That mattered little to Tojo, though, and as his star began to shine brighter in the Japanese government, he became the leading voice of war. The American government enacted sanctions and embargos on Japan for its occupation of Manchuria and Indochina and its war with China, so Tojo argued that the only option was a quick first strike.

When Tojo was elevated to Prime Minister on October 17, 1941, he only had to convince the emperor that attacking Pearl Harbor was a good idea.

After the tide of the war went against Japan, Tojo was relieved of his office by the military in 1944, but the damage had been done. Japan fought on for another year and when the Americans finally came to Tokyo, Tojo attempted to kill himself with a gunshot to the heart but failed.

He was tried, convicted, and executed by hanging in 1948. Tojo’s fate probably could have been avoided if he just hadn’t made the crazy decision to attack Pearl Harbor.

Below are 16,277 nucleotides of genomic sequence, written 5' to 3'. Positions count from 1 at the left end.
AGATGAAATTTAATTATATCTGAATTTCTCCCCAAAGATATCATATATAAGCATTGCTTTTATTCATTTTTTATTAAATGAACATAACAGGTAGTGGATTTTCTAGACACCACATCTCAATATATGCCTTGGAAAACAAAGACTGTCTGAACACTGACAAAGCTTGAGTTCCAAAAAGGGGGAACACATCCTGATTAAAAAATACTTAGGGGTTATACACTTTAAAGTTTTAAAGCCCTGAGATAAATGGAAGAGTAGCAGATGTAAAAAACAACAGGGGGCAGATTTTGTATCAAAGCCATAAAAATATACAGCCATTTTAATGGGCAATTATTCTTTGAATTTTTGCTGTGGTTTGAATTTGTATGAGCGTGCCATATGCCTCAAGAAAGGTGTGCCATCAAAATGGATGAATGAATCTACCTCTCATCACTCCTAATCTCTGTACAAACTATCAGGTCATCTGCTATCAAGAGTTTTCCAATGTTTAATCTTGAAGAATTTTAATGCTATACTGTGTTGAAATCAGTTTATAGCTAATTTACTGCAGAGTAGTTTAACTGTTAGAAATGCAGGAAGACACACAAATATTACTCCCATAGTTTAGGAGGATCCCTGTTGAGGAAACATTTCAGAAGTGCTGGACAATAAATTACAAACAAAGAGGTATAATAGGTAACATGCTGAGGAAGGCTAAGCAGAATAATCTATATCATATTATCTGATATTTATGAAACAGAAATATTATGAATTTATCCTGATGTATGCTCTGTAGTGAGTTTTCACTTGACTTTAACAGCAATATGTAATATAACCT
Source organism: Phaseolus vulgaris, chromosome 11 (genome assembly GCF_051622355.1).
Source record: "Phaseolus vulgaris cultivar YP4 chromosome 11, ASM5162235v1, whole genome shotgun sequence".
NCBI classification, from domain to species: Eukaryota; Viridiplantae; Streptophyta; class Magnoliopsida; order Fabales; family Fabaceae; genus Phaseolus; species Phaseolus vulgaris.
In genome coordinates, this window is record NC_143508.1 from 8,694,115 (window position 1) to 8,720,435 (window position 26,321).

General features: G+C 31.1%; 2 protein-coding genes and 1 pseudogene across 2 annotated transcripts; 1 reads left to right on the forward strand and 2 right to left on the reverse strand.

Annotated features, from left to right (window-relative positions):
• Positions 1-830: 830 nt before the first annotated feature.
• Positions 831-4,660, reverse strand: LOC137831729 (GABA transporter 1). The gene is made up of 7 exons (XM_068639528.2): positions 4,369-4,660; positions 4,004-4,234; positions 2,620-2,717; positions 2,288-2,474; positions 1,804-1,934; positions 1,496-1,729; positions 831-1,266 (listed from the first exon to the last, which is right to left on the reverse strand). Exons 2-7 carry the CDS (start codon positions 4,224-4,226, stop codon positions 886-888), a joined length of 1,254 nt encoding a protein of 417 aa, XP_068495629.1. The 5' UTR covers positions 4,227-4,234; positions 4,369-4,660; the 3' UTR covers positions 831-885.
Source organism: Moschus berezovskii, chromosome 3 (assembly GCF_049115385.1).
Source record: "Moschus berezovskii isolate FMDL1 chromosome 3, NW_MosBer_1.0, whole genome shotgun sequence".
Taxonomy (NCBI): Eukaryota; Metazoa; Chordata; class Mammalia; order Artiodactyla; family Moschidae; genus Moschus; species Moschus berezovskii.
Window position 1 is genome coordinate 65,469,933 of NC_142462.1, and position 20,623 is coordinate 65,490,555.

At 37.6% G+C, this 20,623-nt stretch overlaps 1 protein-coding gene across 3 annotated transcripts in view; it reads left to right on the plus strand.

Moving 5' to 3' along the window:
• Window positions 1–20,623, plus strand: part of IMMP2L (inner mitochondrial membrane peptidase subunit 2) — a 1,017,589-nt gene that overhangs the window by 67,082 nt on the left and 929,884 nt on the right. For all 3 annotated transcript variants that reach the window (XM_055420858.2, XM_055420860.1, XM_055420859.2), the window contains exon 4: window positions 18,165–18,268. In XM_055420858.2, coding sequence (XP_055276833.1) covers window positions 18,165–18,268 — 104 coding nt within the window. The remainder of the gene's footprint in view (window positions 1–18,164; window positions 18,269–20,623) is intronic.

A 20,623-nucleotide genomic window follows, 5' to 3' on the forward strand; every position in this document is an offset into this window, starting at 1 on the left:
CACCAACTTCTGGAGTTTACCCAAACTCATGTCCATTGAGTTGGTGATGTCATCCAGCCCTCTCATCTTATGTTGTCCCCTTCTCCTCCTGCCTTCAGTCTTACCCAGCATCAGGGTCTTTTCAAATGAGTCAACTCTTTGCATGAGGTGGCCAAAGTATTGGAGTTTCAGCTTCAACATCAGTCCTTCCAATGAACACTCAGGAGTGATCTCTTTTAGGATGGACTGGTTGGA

Did You Know?

  • Although Tojo would be considered shorter than average for men today at only 5’4, he was taller than the average Japanese soldier at the time; who only stood 5’3.
  • Like most dictators, Tojo had a nickname. He became known as “Razor Tojo” due to his quick rise in the military and government; the name also has a tough and scary ring to it.
  • Tojo married his wife Kotsuko in 1909. The couple had seven children—three sons and four daughters.
  • While Tojo was being held in a prison before his trial, an American dentist inscribed the message “Remember Pearl Harbor” in Morse code on his teeth.
  • Similar to Mussolini, Tojo’s tomb has become a pilgrimage destination for ultra-nationalists.